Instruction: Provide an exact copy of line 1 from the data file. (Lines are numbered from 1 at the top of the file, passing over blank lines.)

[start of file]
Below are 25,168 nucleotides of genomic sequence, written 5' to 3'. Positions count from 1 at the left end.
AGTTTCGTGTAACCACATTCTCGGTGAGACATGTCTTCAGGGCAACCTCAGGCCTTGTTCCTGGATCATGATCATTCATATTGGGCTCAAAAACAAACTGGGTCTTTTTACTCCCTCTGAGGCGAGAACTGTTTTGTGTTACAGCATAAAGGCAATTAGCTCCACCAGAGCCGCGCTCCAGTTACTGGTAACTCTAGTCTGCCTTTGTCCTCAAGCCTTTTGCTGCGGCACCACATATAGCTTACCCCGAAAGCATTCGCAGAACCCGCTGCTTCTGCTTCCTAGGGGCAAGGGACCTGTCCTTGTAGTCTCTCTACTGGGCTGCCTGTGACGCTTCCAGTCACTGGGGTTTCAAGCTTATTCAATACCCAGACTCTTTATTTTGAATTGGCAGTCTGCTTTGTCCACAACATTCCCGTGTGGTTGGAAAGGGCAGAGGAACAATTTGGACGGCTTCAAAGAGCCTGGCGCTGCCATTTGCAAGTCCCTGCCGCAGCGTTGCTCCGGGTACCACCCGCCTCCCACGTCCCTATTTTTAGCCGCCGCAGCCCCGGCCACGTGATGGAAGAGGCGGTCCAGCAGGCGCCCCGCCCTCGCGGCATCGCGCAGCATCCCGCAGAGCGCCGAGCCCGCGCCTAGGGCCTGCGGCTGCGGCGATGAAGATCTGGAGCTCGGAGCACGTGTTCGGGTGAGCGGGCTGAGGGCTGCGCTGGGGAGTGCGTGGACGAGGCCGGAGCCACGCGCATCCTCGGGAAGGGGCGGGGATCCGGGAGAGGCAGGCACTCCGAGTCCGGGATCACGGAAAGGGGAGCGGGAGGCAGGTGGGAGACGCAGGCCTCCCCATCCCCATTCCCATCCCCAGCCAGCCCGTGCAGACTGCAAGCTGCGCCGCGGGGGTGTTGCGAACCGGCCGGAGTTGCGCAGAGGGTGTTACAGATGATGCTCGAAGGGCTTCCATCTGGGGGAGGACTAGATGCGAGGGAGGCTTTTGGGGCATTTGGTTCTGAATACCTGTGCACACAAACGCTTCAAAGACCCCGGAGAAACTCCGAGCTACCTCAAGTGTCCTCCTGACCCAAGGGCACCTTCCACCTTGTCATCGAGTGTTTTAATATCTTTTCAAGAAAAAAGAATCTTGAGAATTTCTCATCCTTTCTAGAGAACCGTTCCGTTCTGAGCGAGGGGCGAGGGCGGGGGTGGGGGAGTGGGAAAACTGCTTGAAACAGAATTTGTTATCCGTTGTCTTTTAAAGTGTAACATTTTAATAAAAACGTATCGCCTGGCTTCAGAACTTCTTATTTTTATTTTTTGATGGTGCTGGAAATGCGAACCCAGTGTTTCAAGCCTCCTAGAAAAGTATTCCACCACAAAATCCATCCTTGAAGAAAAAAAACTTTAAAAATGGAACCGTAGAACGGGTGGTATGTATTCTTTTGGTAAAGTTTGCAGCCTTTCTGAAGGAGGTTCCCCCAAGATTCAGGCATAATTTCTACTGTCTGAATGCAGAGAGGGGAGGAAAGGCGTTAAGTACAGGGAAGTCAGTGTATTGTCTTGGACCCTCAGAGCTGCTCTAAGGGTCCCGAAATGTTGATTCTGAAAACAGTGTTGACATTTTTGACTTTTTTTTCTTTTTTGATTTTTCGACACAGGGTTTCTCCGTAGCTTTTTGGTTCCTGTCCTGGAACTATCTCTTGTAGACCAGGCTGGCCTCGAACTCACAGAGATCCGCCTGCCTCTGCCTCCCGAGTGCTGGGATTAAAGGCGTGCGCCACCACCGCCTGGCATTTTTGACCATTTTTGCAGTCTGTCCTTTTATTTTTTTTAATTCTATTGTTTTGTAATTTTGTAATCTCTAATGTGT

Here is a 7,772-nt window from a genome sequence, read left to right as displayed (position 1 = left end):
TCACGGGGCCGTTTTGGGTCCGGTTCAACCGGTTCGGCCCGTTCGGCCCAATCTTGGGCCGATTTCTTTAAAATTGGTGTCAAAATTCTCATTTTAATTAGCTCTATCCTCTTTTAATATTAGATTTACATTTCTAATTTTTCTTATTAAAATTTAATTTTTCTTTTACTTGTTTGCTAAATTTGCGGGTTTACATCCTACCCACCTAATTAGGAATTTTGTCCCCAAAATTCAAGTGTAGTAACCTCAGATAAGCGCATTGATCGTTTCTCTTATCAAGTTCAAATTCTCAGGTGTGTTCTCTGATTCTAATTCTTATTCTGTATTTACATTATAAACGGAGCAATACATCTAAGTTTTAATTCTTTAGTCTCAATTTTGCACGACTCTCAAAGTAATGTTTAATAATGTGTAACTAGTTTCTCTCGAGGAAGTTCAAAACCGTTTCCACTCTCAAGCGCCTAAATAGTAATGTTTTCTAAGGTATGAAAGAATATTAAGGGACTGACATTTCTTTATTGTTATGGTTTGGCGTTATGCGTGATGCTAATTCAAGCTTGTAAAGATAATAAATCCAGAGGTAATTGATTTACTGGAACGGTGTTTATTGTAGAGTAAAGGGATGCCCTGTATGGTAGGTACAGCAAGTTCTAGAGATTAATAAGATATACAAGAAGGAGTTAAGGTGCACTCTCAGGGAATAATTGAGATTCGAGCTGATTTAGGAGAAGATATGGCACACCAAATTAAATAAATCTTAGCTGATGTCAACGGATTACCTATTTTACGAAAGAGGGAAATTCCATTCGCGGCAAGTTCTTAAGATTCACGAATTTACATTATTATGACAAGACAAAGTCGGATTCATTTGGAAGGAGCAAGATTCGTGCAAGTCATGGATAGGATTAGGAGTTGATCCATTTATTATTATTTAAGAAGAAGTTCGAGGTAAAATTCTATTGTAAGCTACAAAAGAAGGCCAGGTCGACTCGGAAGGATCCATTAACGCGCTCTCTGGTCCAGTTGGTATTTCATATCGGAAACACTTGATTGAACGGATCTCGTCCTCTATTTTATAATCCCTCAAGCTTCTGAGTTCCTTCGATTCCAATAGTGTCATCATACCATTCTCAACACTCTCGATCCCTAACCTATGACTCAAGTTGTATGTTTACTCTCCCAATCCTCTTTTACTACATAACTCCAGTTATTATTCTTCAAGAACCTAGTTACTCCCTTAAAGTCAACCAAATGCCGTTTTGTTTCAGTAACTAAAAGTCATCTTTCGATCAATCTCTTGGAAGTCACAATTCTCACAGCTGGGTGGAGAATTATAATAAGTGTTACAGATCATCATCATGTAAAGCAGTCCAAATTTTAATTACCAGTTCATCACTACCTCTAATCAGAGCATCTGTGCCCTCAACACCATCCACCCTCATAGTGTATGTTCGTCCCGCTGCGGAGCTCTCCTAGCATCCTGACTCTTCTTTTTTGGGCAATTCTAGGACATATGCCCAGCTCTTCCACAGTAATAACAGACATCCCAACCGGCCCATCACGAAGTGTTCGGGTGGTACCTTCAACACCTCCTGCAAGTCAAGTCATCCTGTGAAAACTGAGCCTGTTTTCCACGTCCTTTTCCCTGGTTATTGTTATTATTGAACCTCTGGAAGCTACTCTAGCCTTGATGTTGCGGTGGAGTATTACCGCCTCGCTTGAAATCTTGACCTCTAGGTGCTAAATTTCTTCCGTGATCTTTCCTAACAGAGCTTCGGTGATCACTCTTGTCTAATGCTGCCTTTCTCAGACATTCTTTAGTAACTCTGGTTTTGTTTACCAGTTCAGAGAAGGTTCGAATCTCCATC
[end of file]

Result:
Below are 25,168 nucleotides of genomic sequence, written 5' to 3'. Positions count from 1 at the left end.